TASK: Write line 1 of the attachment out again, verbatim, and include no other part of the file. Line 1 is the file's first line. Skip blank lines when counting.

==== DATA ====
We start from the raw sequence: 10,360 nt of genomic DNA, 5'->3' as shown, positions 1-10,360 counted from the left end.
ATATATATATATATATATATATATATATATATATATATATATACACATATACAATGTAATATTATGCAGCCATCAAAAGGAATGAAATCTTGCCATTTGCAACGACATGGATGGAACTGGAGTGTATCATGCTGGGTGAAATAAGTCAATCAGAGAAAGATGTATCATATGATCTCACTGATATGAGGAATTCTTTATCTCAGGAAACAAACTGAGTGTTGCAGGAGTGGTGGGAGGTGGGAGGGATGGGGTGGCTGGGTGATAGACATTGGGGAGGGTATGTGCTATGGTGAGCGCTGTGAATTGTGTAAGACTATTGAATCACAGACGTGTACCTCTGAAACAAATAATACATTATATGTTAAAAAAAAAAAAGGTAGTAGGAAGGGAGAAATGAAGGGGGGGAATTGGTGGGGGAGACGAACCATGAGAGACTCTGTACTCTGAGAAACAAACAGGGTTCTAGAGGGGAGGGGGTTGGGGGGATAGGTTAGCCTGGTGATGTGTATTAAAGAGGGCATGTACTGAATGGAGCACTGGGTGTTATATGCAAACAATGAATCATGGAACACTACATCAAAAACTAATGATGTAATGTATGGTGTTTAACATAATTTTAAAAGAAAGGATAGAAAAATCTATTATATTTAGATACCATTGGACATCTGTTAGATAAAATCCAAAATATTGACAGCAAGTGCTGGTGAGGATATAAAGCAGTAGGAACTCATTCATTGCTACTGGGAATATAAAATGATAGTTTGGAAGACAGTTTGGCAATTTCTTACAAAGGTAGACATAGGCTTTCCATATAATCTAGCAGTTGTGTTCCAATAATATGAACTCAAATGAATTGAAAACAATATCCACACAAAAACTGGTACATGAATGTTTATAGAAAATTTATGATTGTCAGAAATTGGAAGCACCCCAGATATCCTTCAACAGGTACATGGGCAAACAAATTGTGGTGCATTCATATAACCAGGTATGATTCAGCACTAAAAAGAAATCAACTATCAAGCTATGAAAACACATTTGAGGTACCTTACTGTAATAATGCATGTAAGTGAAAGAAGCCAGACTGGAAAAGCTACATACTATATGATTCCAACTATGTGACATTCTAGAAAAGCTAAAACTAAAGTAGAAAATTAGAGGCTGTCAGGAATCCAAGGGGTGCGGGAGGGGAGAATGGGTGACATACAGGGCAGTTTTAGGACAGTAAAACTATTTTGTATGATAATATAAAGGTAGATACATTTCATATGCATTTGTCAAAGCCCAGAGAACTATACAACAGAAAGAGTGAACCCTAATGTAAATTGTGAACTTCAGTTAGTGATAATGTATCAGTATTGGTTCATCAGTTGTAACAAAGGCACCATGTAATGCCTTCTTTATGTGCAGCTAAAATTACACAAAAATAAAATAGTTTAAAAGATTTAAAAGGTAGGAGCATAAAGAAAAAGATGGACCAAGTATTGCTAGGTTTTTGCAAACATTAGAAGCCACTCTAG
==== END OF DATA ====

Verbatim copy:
We start from the raw sequence: 10,360 nt of genomic DNA, 5'->3' as shown, positions 1-10,360 counted from the left end.